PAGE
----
It is really easy not to just throw a handful of the vegetables, a piece of fish and a lime wedge into a travel container with a spoonful of salsa verde. If you are looking for some extra fat, avocado is delicious on this!

Monday, April 18, 2011


A green love note for all the Coaches at CrossFit Works. Ingredients for their own Green Smoothie.
Met with a certain amount of skepticism by certain people who verified that it all goes in the blender together...and, yes, you drink it. Less work than chewing up those interminable salads!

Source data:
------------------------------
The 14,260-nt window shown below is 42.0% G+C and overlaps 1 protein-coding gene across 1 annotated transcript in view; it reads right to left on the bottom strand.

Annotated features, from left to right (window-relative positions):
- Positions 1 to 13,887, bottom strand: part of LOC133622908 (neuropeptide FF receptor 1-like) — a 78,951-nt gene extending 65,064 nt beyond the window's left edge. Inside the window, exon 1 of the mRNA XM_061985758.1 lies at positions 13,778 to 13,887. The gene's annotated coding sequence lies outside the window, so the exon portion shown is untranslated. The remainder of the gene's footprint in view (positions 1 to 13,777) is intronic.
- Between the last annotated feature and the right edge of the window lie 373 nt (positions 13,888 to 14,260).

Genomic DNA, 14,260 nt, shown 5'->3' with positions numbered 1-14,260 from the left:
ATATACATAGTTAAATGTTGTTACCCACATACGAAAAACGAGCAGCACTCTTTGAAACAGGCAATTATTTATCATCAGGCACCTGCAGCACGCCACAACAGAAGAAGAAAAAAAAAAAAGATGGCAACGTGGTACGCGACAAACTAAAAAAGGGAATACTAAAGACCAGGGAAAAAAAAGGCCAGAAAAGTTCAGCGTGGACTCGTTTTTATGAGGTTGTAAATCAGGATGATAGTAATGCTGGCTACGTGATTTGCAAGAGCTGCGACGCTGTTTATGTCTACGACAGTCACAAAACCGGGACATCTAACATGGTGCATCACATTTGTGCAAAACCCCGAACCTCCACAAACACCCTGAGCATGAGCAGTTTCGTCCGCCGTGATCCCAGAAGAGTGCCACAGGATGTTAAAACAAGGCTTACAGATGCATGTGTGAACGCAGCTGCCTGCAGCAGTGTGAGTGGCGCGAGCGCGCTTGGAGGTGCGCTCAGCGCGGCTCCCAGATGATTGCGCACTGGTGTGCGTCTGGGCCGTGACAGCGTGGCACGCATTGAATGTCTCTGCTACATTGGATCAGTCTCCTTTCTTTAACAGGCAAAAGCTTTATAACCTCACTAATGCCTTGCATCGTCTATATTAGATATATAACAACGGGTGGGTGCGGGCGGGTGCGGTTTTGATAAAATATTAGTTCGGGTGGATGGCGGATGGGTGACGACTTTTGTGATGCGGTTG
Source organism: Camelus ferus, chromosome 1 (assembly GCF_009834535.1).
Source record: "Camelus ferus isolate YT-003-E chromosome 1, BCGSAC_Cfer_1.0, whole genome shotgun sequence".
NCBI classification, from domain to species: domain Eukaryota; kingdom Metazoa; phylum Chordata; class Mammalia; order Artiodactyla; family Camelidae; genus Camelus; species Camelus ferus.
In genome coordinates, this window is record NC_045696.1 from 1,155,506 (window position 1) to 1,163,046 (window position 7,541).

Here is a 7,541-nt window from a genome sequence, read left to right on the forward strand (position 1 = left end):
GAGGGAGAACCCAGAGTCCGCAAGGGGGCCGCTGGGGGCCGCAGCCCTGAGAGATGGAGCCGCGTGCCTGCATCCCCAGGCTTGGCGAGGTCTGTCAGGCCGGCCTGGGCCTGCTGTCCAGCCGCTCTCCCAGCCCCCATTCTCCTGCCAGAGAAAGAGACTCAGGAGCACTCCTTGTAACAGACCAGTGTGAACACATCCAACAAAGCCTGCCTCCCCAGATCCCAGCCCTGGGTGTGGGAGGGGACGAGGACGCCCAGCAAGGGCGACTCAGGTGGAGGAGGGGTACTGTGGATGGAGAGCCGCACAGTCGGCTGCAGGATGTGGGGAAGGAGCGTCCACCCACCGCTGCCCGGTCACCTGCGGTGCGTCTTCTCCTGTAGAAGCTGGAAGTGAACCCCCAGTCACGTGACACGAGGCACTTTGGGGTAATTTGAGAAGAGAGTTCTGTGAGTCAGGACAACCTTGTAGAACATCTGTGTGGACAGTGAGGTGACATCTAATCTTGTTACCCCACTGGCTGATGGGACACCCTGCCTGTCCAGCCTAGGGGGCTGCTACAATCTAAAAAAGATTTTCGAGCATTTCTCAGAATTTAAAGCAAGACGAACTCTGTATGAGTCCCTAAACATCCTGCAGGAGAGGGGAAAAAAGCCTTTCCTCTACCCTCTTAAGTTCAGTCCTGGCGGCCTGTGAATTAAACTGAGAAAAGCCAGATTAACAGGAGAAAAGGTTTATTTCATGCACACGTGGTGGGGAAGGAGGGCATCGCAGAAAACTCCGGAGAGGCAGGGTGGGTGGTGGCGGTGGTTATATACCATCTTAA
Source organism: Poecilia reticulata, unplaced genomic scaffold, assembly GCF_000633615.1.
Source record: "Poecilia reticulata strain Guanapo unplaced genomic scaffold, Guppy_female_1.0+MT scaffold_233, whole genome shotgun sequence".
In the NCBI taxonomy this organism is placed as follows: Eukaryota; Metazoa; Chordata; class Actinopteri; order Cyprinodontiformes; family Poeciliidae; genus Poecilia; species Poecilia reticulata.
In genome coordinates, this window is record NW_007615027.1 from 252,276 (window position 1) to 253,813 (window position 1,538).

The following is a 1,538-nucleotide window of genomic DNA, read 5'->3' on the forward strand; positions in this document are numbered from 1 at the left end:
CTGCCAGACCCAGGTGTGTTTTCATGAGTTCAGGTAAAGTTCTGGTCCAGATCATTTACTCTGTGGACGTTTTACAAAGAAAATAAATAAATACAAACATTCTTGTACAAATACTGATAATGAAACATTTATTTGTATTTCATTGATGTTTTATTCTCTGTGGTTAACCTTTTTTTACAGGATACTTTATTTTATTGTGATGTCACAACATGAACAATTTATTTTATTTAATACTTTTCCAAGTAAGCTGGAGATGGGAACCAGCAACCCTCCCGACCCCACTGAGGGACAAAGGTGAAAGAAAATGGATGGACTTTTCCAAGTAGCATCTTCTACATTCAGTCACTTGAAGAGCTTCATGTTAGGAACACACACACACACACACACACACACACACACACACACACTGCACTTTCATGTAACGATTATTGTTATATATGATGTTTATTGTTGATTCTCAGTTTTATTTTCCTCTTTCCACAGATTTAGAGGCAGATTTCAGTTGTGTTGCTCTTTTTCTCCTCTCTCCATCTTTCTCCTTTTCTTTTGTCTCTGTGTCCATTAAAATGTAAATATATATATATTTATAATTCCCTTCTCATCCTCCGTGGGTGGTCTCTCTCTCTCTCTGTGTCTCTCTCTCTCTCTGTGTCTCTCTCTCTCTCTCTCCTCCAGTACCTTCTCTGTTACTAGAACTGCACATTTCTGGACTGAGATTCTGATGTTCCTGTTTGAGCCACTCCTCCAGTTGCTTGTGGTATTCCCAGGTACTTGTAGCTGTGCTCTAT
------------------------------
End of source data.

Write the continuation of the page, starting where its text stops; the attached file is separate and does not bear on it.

Many athletes and people who begin a fitness or training program wonder about what they should eat to aid in their recovery. People start talking about proteins or carbohydrates or purchase expensive powdered mixes or consume corn syrup in artificial coloring-filled “sports drinks”. Many performance oriented folks are very savvy about clean protein with a high percentage of their carbohydrates post workout. We can talk about branch chain amino acids and creatine and all those useful things. It is rare to hear mention of green vegetables in a conversation about sports recovery. Isn’t post-workout nutrition the one place where green vegetables don’t matter? Afraid not. Greens are especially meaningful in these days of increasing heat and profuse sweating.